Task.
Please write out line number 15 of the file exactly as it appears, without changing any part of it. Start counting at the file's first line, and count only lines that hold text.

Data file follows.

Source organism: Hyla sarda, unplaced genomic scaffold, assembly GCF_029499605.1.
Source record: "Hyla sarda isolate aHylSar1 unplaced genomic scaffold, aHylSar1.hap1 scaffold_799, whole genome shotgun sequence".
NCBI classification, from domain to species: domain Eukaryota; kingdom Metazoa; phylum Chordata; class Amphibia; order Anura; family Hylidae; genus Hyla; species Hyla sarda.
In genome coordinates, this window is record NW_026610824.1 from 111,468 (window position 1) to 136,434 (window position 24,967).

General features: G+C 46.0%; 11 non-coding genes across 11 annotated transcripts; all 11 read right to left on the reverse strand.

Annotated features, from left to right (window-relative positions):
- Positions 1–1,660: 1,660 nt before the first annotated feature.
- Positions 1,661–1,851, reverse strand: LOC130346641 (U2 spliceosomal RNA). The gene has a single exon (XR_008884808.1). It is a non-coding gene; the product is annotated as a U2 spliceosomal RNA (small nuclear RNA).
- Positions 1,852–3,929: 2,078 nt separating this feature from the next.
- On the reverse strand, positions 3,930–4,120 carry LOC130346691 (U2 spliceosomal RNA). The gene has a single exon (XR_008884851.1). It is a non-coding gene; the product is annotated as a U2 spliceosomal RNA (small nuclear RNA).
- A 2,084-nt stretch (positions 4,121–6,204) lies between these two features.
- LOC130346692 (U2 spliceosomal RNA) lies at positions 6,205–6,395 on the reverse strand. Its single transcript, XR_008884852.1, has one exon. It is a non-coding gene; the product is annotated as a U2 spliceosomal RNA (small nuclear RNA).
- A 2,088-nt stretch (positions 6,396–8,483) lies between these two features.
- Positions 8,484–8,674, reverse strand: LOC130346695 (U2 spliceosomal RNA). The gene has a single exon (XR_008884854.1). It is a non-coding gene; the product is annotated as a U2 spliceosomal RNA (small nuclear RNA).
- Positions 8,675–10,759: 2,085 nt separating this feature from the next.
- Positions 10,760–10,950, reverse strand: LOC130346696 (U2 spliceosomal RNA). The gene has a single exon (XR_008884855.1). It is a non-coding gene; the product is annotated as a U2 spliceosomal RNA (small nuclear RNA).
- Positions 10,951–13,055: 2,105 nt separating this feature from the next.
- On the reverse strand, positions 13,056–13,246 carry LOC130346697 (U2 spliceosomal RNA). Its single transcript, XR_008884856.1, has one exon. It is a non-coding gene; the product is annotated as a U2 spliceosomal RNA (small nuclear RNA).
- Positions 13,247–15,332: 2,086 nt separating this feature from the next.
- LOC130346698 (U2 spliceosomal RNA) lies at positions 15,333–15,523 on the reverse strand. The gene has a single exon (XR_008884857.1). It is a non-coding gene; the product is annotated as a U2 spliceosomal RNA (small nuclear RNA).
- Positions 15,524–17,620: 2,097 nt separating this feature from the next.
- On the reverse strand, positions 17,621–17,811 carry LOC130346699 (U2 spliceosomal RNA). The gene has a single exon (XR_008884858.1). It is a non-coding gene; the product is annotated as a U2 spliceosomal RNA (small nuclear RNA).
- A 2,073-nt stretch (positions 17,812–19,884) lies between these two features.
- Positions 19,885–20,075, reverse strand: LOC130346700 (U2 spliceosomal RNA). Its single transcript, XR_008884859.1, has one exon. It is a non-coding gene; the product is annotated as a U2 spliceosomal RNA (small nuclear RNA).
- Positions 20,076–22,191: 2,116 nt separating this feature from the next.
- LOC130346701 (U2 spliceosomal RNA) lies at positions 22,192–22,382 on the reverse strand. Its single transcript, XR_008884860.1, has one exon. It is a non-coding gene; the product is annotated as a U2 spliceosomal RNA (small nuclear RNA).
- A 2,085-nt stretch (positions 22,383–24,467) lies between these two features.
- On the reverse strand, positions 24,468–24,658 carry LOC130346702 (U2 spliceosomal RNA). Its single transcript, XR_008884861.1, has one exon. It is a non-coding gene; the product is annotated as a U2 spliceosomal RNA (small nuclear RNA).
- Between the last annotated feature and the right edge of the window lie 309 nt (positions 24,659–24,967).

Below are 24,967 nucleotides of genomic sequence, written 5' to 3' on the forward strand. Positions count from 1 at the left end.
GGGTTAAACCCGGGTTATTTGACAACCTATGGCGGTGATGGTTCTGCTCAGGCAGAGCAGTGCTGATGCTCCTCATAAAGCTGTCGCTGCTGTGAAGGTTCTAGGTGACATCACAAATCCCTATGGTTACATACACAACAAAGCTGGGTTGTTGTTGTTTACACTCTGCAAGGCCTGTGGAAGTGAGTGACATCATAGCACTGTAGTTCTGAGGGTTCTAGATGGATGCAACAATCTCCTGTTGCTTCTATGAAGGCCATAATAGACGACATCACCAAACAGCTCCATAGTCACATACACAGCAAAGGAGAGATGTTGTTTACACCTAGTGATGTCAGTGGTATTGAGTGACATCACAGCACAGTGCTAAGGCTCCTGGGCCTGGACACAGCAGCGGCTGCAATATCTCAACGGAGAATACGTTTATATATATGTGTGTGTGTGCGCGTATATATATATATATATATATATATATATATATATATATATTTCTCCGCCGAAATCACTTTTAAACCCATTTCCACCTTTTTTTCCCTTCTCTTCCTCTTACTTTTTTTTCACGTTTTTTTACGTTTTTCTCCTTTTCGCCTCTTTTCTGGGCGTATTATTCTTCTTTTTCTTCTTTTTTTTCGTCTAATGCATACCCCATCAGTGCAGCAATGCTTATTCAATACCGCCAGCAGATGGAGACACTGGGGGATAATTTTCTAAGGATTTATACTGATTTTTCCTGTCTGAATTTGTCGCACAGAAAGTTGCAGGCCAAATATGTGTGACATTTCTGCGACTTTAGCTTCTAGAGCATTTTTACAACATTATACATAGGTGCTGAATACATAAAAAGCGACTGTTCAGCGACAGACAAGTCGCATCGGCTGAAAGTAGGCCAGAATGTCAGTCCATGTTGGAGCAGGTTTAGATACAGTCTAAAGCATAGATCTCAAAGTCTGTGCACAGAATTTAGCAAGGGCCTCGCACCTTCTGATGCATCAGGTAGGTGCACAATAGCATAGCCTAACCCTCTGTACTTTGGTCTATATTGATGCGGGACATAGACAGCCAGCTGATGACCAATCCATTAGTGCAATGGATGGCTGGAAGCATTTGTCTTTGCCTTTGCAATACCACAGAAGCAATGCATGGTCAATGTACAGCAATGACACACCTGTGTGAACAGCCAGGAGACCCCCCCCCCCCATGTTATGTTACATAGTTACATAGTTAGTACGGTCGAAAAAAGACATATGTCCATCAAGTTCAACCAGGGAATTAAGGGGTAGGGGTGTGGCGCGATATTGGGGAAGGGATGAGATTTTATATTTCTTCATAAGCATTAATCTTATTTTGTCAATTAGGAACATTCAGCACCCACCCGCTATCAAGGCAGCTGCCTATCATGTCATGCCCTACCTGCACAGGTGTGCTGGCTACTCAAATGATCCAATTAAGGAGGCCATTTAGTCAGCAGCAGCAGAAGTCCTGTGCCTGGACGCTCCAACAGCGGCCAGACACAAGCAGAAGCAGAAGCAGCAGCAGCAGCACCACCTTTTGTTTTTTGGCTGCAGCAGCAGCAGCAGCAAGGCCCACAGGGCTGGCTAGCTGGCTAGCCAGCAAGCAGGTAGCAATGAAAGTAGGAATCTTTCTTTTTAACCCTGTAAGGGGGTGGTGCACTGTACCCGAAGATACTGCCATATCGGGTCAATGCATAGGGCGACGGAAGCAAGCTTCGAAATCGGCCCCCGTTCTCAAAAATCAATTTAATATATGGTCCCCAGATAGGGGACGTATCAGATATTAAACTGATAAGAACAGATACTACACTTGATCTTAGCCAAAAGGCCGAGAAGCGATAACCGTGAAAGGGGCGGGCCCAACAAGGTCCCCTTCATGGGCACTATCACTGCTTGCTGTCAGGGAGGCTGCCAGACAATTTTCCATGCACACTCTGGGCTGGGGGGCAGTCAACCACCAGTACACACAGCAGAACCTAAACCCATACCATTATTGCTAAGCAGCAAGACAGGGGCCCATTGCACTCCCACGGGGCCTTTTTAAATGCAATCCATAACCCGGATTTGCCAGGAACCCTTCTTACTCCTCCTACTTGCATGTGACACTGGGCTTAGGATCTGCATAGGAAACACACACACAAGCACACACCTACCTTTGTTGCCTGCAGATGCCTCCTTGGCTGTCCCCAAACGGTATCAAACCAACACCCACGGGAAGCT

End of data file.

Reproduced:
- Positions 8,675–10,759: 2,085 nt separating this feature from the next.